• Spaniards spot light at the end of the tunnel

Spanish markets look finally to have turned positive, and investor confidence has stabilised, enabling Spanish groups Melia and NH to both look back on a year where their businesses were tidied up, and forward to brighter times ahead.

With the exception of Madrid, which appears to be dipping still lower, Spanish city markets are now at least stabilised, with some heading into positive revpar growth once more. NH, exposed substantially to the Spanish market, recorded quarterly revpars through 2013 at -1.5, -0.3, 1.8 and 2.7%. At Melia, where Spanish hotel stays now only represent 20% of the company’s activity, 2014 is expected to be a stable year, with a focus on selling Spanish city locations to both business and leisure travellers.

Melia’s upbeat 2013 report was clouded by an accounting consideration that meant its headline profit took a EUR76m hit. A mark to market consideration of convertible bonds led to the writedown, but Melia chief executive Gabriel Escarrer noted there would be no impact on cashflow. Revenues at EUR1,352m reflected a 5.2% overall increase in revpar. By region, the Americas delivered a 10.2% increase, and EMEA hotels 10.9%. The luxury end of the portfolio did particularly well, with ME hotels in London and Madrid reporting a 17.7% increase in revpar.

Escarrer called 2013 a “historic year” for the company, which saw it open 30 new hotels, restructure debt and set the stage for further international expansion. Over the next two years, 58 hotels are set to be added, all in locations outside Europe.

Melia is hoping a “hybrid” sales approach, aiming at both the business and leisure traveller, will help turn around its weakest Spanish market, Madrid. The approach has already seen a positive impact in other Spanish locations. It is also pushing hard to grow direct sales, and during 2013 grew direct website sales volumes by 26%.

NH looks back on a year when it secured a new equity investor, Chinese travel group HNA, and managed the refinancing of its large, complex debt pile. An analysis of the portfolio has also decided how best to arrange the hotels under four new brands, and which are to be disposed of. The refinancing has delivered EUR200m to spend on refurbishing hotels, and on improvement projects across a range of operations including IT, branding, and revenue management.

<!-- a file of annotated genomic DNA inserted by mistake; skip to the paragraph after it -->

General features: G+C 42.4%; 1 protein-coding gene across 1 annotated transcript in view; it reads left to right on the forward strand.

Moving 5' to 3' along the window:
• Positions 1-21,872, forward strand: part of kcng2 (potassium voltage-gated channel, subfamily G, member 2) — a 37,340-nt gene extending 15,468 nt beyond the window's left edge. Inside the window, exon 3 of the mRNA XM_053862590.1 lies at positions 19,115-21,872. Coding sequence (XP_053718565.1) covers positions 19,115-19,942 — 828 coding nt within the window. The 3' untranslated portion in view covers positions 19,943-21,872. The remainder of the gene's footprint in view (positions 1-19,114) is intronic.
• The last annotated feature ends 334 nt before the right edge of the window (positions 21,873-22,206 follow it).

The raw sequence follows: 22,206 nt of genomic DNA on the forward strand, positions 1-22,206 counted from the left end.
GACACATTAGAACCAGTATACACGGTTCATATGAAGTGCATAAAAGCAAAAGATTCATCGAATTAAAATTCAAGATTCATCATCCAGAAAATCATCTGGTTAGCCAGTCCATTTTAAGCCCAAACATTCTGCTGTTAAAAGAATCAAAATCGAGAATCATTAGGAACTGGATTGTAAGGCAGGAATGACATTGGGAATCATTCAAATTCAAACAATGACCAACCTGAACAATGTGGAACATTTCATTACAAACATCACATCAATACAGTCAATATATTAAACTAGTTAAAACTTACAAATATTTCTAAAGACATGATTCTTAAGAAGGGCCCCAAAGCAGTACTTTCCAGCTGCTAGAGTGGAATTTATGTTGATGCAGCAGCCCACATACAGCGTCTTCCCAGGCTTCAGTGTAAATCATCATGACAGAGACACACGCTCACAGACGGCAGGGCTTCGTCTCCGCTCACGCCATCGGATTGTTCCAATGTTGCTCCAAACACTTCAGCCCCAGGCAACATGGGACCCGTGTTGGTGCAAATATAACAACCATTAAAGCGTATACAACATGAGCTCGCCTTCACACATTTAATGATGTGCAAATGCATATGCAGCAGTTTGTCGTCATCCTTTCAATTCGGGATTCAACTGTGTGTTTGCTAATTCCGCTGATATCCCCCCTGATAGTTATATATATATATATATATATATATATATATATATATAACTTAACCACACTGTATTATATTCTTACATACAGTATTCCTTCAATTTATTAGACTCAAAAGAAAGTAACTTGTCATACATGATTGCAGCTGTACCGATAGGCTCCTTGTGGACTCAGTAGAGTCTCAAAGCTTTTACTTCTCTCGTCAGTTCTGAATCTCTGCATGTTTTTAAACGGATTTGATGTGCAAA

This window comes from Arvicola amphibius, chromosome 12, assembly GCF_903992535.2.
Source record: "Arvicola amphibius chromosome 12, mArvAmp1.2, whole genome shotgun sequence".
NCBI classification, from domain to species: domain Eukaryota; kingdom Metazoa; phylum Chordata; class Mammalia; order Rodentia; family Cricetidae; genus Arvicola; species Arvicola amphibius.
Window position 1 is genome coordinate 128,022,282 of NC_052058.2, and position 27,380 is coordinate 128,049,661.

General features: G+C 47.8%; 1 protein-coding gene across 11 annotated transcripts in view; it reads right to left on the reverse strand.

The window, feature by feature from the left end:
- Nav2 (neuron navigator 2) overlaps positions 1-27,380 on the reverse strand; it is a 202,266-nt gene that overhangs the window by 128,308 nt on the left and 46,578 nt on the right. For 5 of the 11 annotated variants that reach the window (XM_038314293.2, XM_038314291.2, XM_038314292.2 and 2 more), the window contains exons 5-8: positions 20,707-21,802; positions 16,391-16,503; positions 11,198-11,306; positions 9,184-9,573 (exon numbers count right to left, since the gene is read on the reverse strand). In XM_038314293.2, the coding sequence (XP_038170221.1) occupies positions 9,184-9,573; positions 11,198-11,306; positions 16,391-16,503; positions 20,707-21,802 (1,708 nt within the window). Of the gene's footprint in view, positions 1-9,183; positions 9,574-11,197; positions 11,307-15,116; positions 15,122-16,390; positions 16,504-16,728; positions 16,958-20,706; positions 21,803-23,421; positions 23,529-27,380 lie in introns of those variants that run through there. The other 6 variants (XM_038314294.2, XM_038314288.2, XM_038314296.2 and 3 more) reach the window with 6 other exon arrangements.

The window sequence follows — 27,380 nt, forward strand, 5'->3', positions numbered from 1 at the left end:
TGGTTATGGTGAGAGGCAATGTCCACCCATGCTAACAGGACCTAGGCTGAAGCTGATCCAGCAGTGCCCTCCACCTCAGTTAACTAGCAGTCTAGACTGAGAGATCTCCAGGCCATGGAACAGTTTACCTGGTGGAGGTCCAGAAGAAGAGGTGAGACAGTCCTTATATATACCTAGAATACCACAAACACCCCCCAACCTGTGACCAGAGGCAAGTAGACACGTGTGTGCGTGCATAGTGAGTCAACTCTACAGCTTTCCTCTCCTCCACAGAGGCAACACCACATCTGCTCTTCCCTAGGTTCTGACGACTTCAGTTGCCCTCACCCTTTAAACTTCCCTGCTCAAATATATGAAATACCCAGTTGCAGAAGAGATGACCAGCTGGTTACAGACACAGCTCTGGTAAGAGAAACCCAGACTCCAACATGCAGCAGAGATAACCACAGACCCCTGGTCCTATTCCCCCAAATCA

Central European hotels were the best performing in the portfolio, with occupancy up 4.6%. Munich was the best performing city, with hotel revpar up 8.3%. Elsewhere, the Americas delivered a lumpy performance, with revpar up 7% in Mexico but hotels in Argentina seeing weaker rates.

NH is continuing to trim costs, and has promised to sell a further EUR125m of hotels this year, to help cut debts. “The group continues to terminate and renegotiate lease agreements with a view to realigning costs with prevailing demand,” said the report, while there will also be exits from hotels that do not fit with the new brands.


HA Perspective [by Katherine Doggrell]: Earlier this year Meliá presented a study published by the Meliá Hotels International Tourism Studies Chair, to raise awareness about the "Levers of Competitiveness in the Tourism Industry", looking into how visitors to Spain viewed their experiences.

To put it another way, after a few torrid years, the company has decided to find out why things have been so awful and what they can do about it. Better late than never.

Outside such “findings” as the Brits and Germans enjoying the sun, the study found that, despite high ratings in "tangible" factors such as climate, beaches, nature, cultural heritage and gastronomy, the Spanish were not meeting expectations in terms of customer service.

Vice chairman and CEO of Meliá, Gabriel Escarrer, called for strengthened public-private cooperation to contribute to the overall competitiveness of an industry which, he said, is the “engine for growth” in Spain. Our tourism model he said "should move towards greater excellence, and this means we cannot have professionals that are any less than excellent." He added: “Spain cannot just be a ‘commodity’ destination that benefits from problems in northern Africa, but rather a first-class tourism brand internationally and a model of excellence in itself.”

Spain is now largely in recovery, but, as previously domestic-bound travellers start to look overseas, the competition has never been greater. STR Global’s Elizabeth Winkle told the International Hotel Investment Forum in Berlin that travellers in Europe would continue to favour Europe as economies got back on their feet.

Europe is a large place, with many sunny spots and some cheap ones. Spain must consider how it sells itself and, as Meliá pointed out, its hotel companies cannot do this alone.


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